Spring in Our Steps

Enhancing community connections in Cincinnati, by reclaiming alleys, sidewalks, and steps for the pedestrian.

Previously unknown alleys in Cincinnati gained prominence over past 4 years

It’s amazing how much that previously (largely) unknown public alleys in Cincinnati have gained prominence in the local media, over the past few years. Since Spring in Our Steps began in 2012, depictions of alleys have found themselves in the media with regularly. Prior to our engagement, microfilm archives turned up very few samples of alley coverage, mainly as the seldom focus of preservation losses or concerns for public safety. Fortunately, the dedication of our volunteers has made waves in the community, attracting new attention to spaces that now include groups of children walking to wedding photos.

Here are a few of the walkable public corridors that made it to press:

2015: Eton Place


Photo by Christian Huelsman

Our final event of the year featured a celebration in this granite paved alley, at the 1900 block of Elm Street, south of Rhinegeist Brewery. The Eton Place Alley Festival was preceded by the Street Haunts and Alley Jaunts tour, a walk through lesser known streets, tucked away public stairs, and abandoned paths. It was fortunately highlighted as one of Cincinnati CityBeat’s Recommendations/To-do, including an outdoor art installation from artist-in-residence and DAAP graduate Mary Baxter.

As an ominous vision, the feature’s tagline read, “In a rapidly transforming neighborhood like Over-the-Rhine, advocacy for historically overlooked public spaces is often left out of strategic development efforts.” The neighboring space to the south of Rhinegeist has since become home of Sartre, a wine bar and French restaurant that included rehabilitation of alley facing window openings. Just south of Eton Place, Cincinnati Brewery District LLC purchased 1906-1908 Elm with plans to develop into apartment units and a first-floor restaurant.

2016: Adrian Alley


Photo by Cara Owsley/Cincinnati Enquirer

This alley made the news in an unexpected way, with work crews excavating the brick pavement with front loaders and alarming Over-the-Rhine resident Margy Waller. Greater Cincinnati Water Works (GCWW) workers were working to remove a lead pipe for a nearby home construction. In protest, Waller stood in the way of the work crew, stopping work on Adrian Alley and prompting two supervisors to investigate. A worker allegedly claimed the hole would be filled with concrete, to which she cited the importance of the historic nature of the brick alley. The reaction was fresh off destruction of the Dennison Hotel building. [At the end of the 2015, Local 12 reported on residents of Camp Washington in protest of a sudden asphalt upgrade to Holder Alley.]

Whether repair of the alley surface was intended or not, we’ll never know. But Department of Transportation & Engineering staff informed us that a member of GCWW might have been simply misinformed, as their department reviews claims to review all digging permits involving historic pavement. They require in-kind replacement of brick and stone paving materials. Nonetheless, the spectacle brought important focus the historic attributes in our public corridors, one that continues to gain mention in preservation circles in historic neighborhoods.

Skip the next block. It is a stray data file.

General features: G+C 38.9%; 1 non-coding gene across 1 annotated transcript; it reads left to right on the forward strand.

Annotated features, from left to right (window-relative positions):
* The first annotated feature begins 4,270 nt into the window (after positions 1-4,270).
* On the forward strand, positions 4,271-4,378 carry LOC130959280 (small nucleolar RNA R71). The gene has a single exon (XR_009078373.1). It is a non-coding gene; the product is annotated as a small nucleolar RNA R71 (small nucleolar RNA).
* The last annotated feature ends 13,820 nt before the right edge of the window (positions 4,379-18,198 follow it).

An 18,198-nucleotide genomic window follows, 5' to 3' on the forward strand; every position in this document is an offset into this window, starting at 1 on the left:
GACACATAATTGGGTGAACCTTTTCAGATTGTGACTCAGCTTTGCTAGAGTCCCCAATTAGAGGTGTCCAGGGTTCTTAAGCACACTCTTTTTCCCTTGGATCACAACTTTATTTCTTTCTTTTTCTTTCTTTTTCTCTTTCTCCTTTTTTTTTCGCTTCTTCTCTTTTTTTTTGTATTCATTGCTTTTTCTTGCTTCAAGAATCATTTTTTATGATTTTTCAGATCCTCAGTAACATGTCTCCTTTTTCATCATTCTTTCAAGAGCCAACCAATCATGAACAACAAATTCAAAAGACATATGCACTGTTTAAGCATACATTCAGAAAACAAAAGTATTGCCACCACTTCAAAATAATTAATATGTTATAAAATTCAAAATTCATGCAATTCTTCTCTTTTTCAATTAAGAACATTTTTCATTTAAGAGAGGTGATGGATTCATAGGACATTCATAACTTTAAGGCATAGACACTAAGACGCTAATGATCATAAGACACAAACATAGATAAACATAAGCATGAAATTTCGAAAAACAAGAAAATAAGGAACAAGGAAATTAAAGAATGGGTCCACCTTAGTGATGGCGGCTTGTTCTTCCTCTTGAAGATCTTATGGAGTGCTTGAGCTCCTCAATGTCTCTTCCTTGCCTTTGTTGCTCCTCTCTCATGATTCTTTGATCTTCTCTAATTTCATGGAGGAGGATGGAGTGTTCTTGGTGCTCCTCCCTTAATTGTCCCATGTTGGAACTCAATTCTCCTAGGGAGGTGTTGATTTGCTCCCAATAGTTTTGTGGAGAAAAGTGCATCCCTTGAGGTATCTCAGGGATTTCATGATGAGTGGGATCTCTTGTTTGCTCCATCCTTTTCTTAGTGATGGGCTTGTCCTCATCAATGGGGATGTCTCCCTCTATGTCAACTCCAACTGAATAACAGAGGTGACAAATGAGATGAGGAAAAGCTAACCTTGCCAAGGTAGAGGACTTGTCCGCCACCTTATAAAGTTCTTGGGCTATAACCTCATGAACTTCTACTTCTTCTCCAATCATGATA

2017: Drum Alley


Photo by Hailey Bollinger/Cincinnati CityBeat

This was a big year for Spring in Our Steps. Coming back to us from a feature he did on us in 2012, for a Sunday feature in the Enquirer’s Home and Garden section, journalist Steven Rosen reached out to feature us in a July issue of CityBeat. Our partnership project with the City of Cincinnati, the Stairway & Alley Signage Project, was finally nearing the installation stage. Good energy had been built from several events in Over-the-Rhine’s Coral and Drum Alleys, from Kleingassefest to Dead End Film Fest. The timing felt right.

The cover features Drum Alley in all its gritty glory. Other depictions include samples from the signage project, Pope Alley in Northside, and a sweeping view from atop the Frintz Street Steps. Check out the story for a list of ten alleys you should know about.

2018: Bolivar Alley


Photo by Meg Vogel/Cincinnati Enquirer

In response to the aforementioned CityBeat feature story, Blink Cincinnati partner and Pendleton Neighborhood Council vice-president Andrew Salzbrun reached out to us about a vision he had for a neighborhood alley. Bolivar Alley was overgrown, trashed, and difficult to navigate on foot. Keep Cincinnati Beautiful previously hosted a cleanup event at the alley in 2013, but the space had regressed back to an unfriendly state. Spring in Our Steps board members met with Salzbrun, during late 2017, then with ArtWorks Cincinnati in early 2018. The collective vision was a cavernous corridor of dozens of street art murals.

Spring in Our Steps volunteers and over a dozen Pendleton community partners are to thank for the rapid cleanup and support of Bolivar Alley, from March to July 2018. Subsequently, ArtWorks apprentices and Oakland-based Graffiti Camp for Girls infiltrated the space with Phase II of the New Lines project. By the end of August, Bolivar Alley took on a new life in print and online media, including a full section feature in the Sunday Enquirer in early October.



About C. Huelsman

"Stuck in the middle of this, don't know if I'm gonna make it" summarizes my internal composition at most points along my personal timeline. Sometimes, more than a little skin must be shed, in order to ensure resilience toward life's perils and mediocrity. This is where things get good.

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This entry was posted on December 12, 2018 by in Alleys.
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